Just over a week ago, Susan and I were blessed by the arrival of a new granddaughter. Along with her parents, we, her siblings and cousins are excited to welcome her. At the same time, we know many couples of ‘grandparent-age’ who have no grandchildren and, at the moment, see none on the horizon.
Many of these folks chose to delay marriage and limit the size of their own families wanting to be able to nurture their careers, provide their children with “extras” and save for future college expenses. They encouraged their own children, both sons and daughters, to establish their careers, sample a variety of romantic relationships and enjoy the early years of adulthood before getting married and starting a family. Quite a few of them are still waiting for their now thirties-something children to begin thinking of marriage and children. Some of them have been informed that building a family isn’t part of their children’s vision and even marriage may or may not happen.
What seemed like a prudent and good idea for how to organize a family is now causing disappointment and pain. They are facing a yearning for grandchildren, or in some cases great-grandchildren, whom they assumed would naturally come along. They failed to recognize that building a legacy of generations is not an automatic default condition.
In the Book of Ruth, Naomi advises her widowed daughter-in-law to get to know a local nobleman by the name of Boaz with an eye to marriage.
…get dressed and go down to the threshing floor…when he lies down…
you shall go and uncover his feet and lie down…
Now I must explain that one of the marvelous methods encrypted into Scripture for decoding ancient Jewish wisdom is what, in Hebrew, is known as k’ree and k’tiv. These two terms mean ‘the way the word is pronounced’ and ‘the way the word is spelled” respectively. K’ree and k’tiv words appear throughout the Bible and our job is to merge the two meanings thereby exposed in the text.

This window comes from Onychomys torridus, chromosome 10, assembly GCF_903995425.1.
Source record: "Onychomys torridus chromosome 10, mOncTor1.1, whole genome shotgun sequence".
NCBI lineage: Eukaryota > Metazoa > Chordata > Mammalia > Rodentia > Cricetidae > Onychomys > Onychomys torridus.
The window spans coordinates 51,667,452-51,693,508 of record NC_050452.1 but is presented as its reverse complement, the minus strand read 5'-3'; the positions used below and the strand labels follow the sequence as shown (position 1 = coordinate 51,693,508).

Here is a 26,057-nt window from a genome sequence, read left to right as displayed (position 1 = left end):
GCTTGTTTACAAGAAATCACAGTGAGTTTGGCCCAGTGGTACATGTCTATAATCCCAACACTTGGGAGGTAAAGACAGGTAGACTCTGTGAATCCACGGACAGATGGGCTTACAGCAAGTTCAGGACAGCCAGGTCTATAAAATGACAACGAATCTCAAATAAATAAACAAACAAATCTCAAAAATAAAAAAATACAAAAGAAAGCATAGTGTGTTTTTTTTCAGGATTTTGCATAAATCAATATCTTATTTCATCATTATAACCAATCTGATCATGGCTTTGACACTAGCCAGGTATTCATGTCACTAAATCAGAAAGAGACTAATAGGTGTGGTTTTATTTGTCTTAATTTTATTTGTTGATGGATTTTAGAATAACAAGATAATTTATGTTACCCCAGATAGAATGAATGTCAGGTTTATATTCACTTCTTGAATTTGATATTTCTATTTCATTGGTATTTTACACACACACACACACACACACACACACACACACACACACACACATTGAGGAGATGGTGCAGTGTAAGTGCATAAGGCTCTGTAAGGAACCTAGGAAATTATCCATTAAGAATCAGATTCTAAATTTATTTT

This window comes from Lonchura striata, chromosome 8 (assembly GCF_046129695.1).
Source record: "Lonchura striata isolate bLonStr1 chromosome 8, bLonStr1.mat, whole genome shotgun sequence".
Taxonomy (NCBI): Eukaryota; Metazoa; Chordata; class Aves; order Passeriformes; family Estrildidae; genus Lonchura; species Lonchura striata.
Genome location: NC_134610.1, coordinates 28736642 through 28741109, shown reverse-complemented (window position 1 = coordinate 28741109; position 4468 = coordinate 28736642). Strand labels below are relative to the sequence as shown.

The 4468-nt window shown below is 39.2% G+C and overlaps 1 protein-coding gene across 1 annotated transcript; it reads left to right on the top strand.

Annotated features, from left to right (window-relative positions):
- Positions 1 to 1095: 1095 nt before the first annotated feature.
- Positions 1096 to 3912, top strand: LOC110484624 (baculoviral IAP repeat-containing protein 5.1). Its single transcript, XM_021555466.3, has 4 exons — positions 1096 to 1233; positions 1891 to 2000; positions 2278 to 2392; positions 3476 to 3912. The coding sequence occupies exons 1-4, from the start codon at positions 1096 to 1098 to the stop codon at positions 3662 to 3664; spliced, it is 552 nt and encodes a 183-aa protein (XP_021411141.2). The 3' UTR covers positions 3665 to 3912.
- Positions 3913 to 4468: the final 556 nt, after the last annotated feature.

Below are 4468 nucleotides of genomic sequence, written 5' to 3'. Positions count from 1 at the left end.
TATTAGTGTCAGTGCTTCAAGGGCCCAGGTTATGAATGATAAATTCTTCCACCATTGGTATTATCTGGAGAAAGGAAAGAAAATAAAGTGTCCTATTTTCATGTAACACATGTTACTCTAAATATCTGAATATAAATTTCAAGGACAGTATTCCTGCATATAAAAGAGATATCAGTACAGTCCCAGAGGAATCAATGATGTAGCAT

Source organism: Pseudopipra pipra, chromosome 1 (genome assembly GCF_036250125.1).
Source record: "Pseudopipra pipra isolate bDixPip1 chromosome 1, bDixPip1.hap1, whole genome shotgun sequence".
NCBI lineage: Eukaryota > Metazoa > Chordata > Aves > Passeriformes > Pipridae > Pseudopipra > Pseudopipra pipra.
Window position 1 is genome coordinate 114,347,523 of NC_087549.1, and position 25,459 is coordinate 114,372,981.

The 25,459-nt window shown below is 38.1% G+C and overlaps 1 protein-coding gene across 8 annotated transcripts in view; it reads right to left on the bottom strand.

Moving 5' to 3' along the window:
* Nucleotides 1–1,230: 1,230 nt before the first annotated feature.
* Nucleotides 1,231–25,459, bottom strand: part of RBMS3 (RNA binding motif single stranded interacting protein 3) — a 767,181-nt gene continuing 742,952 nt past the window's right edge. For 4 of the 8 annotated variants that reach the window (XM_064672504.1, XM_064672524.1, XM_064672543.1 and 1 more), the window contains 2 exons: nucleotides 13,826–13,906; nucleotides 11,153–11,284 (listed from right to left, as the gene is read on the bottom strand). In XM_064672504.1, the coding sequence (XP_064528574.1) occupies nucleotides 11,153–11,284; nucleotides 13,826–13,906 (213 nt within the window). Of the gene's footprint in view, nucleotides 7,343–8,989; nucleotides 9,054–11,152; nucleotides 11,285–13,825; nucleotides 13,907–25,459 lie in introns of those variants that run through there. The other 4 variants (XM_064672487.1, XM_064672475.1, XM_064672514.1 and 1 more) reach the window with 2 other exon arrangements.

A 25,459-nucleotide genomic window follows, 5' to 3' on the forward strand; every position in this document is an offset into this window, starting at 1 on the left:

One of the most famous examples of k’ree and k’tiv is found in the above verses from Ruth.
In the k’ree version, the verse reads simply as I translated it. However, as the words are actually spelled in the original Hebrew text, in the k’tiv version, Naomi indicates that she, rather than Ruth, would really be the one getting dressed and going down to meet Boaz at the threshing floor.
What can this mean? Ancient Jewish wisdom explains that although Naomi was advising Ruth how to bring about a union, she herself would also be there in spirit, in order to assist the process that would bring her progeny. Ruth and Boaz joining in marriage would impact more than just the two principals
In a Biblical framework, having children is not just a personal choice for only the couple to make. It serves the family and community, linking the past to the future. The more mature Naomi understood the blessing of children, and so she yearned for a child far more than the younger Ruth did. Indeed, it was through this adventure that Naomi attained immortality, becoming a grandmother and ancestor to King David, bringing hope not only to her own family but also to the larger world.
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